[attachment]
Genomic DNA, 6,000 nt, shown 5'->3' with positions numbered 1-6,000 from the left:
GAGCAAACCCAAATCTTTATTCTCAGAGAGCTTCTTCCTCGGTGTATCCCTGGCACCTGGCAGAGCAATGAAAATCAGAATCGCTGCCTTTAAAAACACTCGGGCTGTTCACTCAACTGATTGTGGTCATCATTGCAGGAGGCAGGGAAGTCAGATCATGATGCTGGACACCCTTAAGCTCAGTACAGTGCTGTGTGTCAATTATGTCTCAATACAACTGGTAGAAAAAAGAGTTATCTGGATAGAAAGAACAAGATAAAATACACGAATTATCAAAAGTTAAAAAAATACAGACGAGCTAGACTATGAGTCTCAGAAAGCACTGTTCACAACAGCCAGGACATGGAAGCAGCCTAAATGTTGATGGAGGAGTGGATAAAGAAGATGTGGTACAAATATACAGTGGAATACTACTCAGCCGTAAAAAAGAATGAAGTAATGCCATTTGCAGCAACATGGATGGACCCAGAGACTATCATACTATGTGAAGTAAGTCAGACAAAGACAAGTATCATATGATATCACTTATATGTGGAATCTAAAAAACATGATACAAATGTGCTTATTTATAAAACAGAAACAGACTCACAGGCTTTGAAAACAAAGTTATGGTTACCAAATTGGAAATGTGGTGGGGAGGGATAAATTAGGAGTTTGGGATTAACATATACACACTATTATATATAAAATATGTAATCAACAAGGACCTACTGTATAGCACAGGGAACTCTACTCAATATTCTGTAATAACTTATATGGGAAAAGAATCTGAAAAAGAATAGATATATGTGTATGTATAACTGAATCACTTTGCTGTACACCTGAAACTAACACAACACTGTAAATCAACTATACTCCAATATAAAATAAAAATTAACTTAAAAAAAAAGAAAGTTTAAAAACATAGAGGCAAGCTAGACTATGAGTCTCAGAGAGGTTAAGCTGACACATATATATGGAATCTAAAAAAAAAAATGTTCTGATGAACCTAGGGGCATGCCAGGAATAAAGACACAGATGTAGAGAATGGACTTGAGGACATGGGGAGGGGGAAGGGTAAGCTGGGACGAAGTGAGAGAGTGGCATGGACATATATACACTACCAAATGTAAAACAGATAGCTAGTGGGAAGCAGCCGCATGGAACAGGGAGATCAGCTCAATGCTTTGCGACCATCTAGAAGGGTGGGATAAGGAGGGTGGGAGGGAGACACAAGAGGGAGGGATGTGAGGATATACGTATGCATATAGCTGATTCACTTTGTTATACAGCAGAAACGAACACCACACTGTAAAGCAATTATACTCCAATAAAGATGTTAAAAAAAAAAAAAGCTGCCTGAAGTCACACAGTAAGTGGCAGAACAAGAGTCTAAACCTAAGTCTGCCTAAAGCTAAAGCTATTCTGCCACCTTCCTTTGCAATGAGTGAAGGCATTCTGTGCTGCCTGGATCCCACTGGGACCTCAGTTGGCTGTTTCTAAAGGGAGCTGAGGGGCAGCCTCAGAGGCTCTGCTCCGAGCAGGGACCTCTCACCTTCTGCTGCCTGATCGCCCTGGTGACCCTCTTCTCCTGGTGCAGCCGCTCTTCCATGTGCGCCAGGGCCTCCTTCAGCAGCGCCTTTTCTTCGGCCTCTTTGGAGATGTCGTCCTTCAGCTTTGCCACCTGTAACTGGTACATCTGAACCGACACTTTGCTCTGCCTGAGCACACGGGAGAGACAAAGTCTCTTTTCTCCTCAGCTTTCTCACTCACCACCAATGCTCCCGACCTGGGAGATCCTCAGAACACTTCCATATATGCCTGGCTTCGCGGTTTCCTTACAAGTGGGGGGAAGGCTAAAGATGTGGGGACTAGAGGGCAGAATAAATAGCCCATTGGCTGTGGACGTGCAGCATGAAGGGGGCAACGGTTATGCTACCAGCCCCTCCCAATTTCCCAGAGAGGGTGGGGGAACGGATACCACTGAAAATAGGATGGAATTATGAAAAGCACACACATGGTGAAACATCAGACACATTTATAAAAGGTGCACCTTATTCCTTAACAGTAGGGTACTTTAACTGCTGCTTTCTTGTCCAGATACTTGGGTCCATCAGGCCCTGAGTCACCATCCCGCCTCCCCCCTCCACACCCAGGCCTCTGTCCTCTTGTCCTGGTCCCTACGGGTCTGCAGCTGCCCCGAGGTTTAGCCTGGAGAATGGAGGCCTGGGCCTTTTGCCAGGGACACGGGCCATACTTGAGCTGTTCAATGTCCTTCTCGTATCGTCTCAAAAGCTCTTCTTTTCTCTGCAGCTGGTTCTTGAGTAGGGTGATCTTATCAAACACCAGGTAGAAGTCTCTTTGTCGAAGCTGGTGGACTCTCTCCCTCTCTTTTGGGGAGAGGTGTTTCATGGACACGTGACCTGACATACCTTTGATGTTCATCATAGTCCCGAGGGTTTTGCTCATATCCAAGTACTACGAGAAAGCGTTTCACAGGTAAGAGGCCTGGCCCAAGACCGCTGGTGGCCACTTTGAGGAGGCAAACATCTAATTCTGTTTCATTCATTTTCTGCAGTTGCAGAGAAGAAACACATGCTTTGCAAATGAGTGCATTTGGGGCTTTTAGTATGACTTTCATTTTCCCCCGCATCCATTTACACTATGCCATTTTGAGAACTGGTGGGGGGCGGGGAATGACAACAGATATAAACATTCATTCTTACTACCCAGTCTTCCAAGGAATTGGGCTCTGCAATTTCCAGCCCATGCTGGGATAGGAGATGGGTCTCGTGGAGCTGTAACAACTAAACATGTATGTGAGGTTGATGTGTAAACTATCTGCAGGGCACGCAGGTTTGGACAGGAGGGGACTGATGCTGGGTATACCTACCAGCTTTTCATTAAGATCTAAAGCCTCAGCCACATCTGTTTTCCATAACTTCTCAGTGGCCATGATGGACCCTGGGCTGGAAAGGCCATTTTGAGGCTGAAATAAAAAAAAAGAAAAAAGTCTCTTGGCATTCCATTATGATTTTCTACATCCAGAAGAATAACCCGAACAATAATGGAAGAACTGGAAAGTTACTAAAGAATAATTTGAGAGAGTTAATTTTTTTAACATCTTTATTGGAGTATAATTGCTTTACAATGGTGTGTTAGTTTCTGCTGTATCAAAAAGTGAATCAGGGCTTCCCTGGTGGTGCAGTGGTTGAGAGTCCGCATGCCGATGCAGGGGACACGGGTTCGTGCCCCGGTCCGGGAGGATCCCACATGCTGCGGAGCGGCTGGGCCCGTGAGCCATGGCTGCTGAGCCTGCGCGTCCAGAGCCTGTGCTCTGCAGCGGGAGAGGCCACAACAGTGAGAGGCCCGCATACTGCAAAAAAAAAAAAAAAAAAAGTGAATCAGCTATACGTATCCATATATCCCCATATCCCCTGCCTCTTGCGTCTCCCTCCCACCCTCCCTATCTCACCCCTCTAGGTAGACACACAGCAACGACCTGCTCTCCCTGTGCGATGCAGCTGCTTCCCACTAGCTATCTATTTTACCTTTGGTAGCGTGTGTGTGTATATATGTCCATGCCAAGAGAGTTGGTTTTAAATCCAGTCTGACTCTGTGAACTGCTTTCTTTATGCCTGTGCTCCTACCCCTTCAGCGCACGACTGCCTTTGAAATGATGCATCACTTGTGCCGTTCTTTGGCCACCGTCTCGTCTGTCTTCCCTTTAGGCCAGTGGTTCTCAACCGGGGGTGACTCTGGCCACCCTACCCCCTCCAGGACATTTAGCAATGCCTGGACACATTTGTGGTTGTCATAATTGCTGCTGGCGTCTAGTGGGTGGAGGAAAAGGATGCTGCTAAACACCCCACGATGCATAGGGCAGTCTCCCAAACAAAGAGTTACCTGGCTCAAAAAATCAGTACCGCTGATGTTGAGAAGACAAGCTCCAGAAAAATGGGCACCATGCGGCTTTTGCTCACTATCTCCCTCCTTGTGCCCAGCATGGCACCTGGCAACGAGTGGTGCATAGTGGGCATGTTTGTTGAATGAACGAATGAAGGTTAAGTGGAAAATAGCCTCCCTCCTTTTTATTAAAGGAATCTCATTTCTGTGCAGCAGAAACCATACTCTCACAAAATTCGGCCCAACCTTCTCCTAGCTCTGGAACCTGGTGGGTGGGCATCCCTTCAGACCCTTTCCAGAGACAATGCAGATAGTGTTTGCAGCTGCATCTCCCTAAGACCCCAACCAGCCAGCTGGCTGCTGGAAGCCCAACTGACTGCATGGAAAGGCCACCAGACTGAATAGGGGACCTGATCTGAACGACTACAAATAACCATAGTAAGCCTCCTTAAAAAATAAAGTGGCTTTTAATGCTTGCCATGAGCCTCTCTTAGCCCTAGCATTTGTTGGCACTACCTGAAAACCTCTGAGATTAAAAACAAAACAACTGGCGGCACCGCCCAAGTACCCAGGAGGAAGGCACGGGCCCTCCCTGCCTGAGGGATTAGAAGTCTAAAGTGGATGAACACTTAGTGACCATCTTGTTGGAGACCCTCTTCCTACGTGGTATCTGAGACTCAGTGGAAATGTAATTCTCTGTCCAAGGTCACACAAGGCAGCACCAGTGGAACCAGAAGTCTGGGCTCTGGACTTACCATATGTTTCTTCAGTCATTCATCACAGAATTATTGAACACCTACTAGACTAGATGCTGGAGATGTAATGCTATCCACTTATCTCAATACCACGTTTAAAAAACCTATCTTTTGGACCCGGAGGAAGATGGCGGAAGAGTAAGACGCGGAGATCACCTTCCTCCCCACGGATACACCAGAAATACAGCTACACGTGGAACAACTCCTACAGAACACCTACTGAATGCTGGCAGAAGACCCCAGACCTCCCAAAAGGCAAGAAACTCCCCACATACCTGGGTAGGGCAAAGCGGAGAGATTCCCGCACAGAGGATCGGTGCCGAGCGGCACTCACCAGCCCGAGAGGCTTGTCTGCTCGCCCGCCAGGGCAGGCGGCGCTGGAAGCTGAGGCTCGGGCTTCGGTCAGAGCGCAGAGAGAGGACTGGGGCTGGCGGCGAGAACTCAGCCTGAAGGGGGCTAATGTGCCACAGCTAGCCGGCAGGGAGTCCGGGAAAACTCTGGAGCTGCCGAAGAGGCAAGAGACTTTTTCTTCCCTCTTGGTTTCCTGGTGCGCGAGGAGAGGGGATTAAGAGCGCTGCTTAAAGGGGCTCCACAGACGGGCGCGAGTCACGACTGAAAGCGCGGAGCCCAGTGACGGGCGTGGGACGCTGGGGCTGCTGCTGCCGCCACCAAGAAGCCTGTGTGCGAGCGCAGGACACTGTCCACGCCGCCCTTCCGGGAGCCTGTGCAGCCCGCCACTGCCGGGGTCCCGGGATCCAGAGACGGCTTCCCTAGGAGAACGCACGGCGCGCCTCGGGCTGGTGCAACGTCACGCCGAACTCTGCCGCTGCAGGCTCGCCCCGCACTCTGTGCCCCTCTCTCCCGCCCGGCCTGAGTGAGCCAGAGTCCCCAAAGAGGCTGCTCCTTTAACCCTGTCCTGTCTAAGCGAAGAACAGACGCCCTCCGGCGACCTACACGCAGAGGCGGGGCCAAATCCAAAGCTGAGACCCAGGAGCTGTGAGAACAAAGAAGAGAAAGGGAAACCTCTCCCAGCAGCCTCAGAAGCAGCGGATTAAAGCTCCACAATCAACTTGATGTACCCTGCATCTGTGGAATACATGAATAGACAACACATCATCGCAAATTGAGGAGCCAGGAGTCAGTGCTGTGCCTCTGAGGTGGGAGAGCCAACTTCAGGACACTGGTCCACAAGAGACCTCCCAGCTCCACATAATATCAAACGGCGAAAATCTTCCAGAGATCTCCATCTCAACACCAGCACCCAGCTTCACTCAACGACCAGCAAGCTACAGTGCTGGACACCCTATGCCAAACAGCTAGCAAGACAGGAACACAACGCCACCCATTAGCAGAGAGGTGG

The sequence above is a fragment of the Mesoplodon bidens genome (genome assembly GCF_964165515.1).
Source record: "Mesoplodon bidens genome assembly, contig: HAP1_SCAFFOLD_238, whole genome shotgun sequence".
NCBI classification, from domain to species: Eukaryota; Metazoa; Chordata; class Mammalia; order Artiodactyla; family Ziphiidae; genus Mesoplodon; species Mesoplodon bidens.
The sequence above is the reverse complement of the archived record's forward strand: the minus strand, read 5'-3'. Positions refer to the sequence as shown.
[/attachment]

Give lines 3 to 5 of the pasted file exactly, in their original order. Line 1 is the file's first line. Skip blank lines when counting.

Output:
The sequence above is a fragment of the Mesoplodon bidens genome (genome assembly GCF_964165515.1).
Source record: "Mesoplodon bidens genome assembly, contig: HAP1_SCAFFOLD_238, whole genome shotgun sequence".
NCBI classification, from domain to species: Eukaryota; Metazoa; Chordata; class Mammalia; order Artiodactyla; family Ziphiidae; genus Mesoplodon; species Mesoplodon bidens.